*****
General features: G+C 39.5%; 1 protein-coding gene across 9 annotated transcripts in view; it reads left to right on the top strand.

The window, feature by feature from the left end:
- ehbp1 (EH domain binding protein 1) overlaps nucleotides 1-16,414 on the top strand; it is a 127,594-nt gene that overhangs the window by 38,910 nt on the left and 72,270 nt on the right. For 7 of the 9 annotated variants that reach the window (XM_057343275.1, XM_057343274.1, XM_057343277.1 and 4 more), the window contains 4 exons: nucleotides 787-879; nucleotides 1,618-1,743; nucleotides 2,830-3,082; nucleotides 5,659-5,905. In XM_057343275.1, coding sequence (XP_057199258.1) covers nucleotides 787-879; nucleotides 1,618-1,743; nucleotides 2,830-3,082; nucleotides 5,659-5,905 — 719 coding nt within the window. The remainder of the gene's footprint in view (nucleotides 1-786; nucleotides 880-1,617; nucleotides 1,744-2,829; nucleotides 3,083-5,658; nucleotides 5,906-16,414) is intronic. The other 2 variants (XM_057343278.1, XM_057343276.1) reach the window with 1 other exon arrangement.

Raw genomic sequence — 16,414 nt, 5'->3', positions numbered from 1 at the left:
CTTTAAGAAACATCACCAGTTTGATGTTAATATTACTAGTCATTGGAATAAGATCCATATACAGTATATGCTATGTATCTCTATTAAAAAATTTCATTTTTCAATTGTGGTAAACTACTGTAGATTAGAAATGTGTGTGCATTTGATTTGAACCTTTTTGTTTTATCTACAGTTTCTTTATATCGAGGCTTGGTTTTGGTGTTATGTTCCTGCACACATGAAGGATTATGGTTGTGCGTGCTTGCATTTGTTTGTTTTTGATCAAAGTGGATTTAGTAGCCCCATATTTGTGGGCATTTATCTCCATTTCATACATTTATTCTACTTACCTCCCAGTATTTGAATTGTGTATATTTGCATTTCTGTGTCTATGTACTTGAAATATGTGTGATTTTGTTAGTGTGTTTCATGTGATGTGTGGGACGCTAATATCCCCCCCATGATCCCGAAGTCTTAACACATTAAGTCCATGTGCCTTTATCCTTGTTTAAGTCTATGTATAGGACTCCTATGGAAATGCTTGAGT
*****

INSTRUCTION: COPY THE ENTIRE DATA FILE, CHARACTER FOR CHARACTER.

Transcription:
General features: G+C 39.5%; 1 protein-coding gene across 9 annotated transcripts in view; it reads left to right on the top strand.

The window, feature by feature from the left end:
- ehbp1 (EH domain binding protein 1) overlaps nucleotides 1-16,414 on the top strand; it is a 127,594-nt gene that overhangs the window by 38,910 nt on the left and 72,270 nt on the right. For 7 of the 9 annotated variants that reach the window (XM_057343275.1, XM_057343274.1, XM_057343277.1 and 4 more), the window contains 4 exons: nucleotides 787-879; nucleotides 1,618-1,743; nucleotides 2,830-3,082; nucleotides 5,659-5,905. In XM_057343275.1, coding sequence (XP_057199258.1) covers nucleotides 787-879; nucleotides 1,618-1,743; nucleotides 2,830-3,082; nucleotides 5,659-5,905 — 719 coding nt within the window. The remainder of the gene's footprint in view (nucleotides 1-786; nucleotides 880-1,617; nucleotides 1,744-2,829; nucleotides 3,083-5,658; nucleotides 5,906-16,414) is intronic. The other 2 variants (XM_057343278.1, XM_057343276.1) reach the window with 1 other exon arrangement.

Raw genomic sequence — 16,414 nt, 5'->3', positions numbered from 1 at the left:
CTTTAAGAAACATCACCAGTTTGATGTTAATATTACTAGTCATTGGAATAAGATCCATATACAGTATATGCTATGTATCTCTATTAAAAAATTTCATTTTTCAATTGTGGTAAACTACTGTAGATTAGAAATGTGTGTGCATTTGATTTGAACCTTTTTGTTTTATCTACAGTTTCTTTATATCGAGGCTTGGTTTTGGTGTTATGTTCCTGCACACATGAAGGATTATGGTTGTGCGTGCTTGCATTTGTTTGTTTTTGATCAAAGTGGATTTAGTAGCCCCATATTTGTGGGCATTTATCTCCATTTCATACATTTATTCTACTTACCTCCCAGTATTTGAATTGTGTATATTTGCATTTCTGTGTCTATGTACTTGAAATATGTGTGATTTTGTTAGTGTGTTTCATGTGATGTGTGGGACGCTAATATCCCCCCCATGATCCCGAAGTCTTAACACATTAAGTCCATGTGCCTTTATCCTTGTTTAAGTCTATGTATAGGACTCCTATGGAAATGCTTGAGT